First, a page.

Because they’re dead.

Jelly Roll Morton – born September 20, 1885 – deceased
Louis Armstrong – born August 4, 1901 – deceased
Bob Willis & His Texas Playboys – born March 6, 1905 – deceased
Stephane Grapelli – born 26 January 1908 – deceased
Howlin’ Wolf – born June 10, 1910 – deceased
Bill Monroe & The Bluegrass Boys – born September 13, 1911 – deceased
Lightnin’ Hopkins – born March 15, 1912 – deceased
Muddy Waters – born April 4, 1915 – deceased
Lena Horne – born June 30, 1917 – deceased
Elmore James – born January 27, 1918 – deceased
Professor Longhair – born December 19, 1918 – deceased
Kitty Wells – born August 30, 1919
Dave Brubeck – born December 6, 1920
Albert King – born April 25, 1923 – deceased
Hank Williams – born September 17, 1923 – deceased
Mel Torme – born September 13, 1925 – deceased
Jimmy Reed – born September 6, 1925 – deceased
Fats Domino – born February 26, 1928
Pete Fountain – born July 3, 1930
Ray Charles – born September 23, 1930 – deceased
George Jones – born September 12, 1931
Ike & Tina Turner – Ike born November 5, 1931 – deceased
Johnny Cash – born February 26, 1932 – deceased
Nina Simone – born February 21, 1933 – deceased
Elvis Presley – born January 8, 1935 – deceased
Jerry Lee Lewis – born September 29, 1935
Allen Toussaint – born 14 January 1938
Mike Bloomfield – born July 28, 1943 – deceased
King Sunny Ade – born September 22, 1946


ICE’s Morton Aims to Pull Plug on Piracy
Gautham Nagesh

Downloading content illegally online is no different from shoplifting or buying bootleg movies on the street, according to U.S. Immigration and Customs Enforcement (ICE) Director John Morton.

That’s music to the ears of firms that are struggling to protect their property from rampant online copyright violations.

The recording, film, software and video game industries have made fighting digital piracy and counterfeiting their top policy issue. Ditto for retailers and brand-name companies victimized by the knockoffs that proliferate on eBay and other websites. The U.S. Chamber of Commerce has an entire office devoted to the problem — as do the Department of Justice, the Secret Service and the State Department.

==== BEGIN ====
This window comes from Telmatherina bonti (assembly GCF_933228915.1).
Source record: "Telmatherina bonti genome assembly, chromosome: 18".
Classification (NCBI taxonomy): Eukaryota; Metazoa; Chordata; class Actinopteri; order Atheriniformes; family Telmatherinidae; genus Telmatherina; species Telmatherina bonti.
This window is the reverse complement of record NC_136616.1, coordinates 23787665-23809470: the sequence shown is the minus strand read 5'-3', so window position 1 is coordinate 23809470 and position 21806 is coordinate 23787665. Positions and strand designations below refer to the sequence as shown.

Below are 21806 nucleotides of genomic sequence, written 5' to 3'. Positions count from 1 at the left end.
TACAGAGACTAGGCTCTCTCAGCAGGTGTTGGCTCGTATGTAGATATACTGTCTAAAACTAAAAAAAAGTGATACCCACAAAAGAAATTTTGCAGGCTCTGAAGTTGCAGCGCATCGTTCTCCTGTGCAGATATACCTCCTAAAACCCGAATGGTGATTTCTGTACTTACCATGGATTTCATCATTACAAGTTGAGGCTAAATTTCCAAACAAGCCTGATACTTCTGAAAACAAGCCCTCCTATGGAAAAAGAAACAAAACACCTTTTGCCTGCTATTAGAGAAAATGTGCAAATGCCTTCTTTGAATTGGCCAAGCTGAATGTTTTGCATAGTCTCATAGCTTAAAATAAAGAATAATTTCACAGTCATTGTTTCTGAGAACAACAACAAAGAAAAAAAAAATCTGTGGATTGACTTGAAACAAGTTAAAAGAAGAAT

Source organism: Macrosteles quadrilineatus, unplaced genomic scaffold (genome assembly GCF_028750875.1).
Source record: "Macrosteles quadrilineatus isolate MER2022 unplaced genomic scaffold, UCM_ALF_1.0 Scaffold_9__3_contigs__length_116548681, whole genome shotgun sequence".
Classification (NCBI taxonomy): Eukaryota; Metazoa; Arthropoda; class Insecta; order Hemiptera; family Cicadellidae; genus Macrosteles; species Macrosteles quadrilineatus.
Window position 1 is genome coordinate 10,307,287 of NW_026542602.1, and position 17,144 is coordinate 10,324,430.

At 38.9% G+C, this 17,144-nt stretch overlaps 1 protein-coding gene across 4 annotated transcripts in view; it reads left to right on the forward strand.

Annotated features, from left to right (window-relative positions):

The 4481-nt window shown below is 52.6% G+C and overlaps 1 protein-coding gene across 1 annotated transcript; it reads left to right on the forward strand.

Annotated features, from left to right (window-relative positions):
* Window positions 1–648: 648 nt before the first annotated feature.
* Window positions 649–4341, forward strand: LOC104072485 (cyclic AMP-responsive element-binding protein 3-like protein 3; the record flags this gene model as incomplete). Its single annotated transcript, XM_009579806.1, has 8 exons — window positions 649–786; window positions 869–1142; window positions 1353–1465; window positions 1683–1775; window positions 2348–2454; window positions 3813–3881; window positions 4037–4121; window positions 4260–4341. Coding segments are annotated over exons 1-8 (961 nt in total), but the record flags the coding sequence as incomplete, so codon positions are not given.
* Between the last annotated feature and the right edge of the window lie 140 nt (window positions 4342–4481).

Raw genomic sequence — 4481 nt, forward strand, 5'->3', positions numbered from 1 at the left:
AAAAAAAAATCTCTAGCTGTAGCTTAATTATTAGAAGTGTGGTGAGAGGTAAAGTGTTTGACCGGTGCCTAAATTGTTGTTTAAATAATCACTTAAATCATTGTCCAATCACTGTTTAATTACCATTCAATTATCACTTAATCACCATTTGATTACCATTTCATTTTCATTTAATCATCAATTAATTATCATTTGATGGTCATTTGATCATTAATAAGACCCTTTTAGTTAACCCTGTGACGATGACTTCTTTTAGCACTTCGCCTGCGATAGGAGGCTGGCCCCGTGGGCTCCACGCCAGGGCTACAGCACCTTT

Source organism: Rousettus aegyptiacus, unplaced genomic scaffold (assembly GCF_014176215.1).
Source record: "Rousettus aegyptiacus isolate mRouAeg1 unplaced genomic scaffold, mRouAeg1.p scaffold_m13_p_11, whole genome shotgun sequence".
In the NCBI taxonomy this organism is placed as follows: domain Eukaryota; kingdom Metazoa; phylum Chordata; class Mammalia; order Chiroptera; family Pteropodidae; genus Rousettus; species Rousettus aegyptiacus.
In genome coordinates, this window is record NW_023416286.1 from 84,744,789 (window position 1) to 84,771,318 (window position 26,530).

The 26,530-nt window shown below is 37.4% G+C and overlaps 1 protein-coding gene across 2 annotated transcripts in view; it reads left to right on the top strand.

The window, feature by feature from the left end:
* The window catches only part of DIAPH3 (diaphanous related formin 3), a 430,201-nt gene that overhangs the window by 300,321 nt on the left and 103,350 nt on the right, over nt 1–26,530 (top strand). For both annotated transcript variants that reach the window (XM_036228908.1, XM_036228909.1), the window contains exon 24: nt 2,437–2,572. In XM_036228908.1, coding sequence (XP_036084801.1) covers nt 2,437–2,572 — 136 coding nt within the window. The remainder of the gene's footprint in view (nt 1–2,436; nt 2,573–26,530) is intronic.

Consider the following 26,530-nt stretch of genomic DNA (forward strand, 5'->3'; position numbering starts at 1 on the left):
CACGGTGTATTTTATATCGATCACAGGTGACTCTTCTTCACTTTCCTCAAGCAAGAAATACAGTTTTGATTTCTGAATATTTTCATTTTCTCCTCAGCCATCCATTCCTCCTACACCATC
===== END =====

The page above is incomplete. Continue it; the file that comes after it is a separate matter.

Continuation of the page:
And then there’s ICE, which has made perhaps the largest impact by seizing a number of domains accused of flouting copyright laws.

The agency’s maiden domain seizures over the Thanksgiving holiday weekend last year made waves in the tech community and served notice that the government is taking a more aggressive approach to piracy.

“[Online copyright enforcement] is a very high priority for us. It’s a very high priority for the administration generally,” Morton told The Hill recently.

“American industry is literally under assault from counterfeiters. That’s not anything new, but the sheer size and sophistication of it have grown to levels that are really disconcerting for industries across the American economic perspective.”

While Morton is quick to note the leadership of Vice President Biden and the involvement of Attorney General Eric Holder and Homeland Security Secretary Janet Napolitano, he has become the face of the administration’s hawkish campaign against online copyright violations.

“I’m not trying to increase the number of cases by 20 percent and call that success,” Morton said. “I’m trying to change the face of IP enforcement. I’m trying to make a difference.”

A career law enforcement official and prosecutor, Morton was plucked from the Justice Department in 2009 and nominated by President Obama to lead a nascent agency (founded in 2003) more frequently associated with managing the many immigrant detainees across the U.S.

“It was my judgment when I first came into office that we needed to do much more. And I’d heard all of the criticisms, that it’s whack-a-mole, that there’s nothing you can do about it, and I just disagreed with that fairly negative assessment,” Morton said. “I thought there was a lot more we could do. I frankly don’t think we have a choice.”

Morton says the government must act to stop counterfeiting and piracy because they undermine innovation and threaten domestic job creation. He warned that drug companies and other firms would be reluctant to invest billions in research and development if their products are stolen before they turn a profit.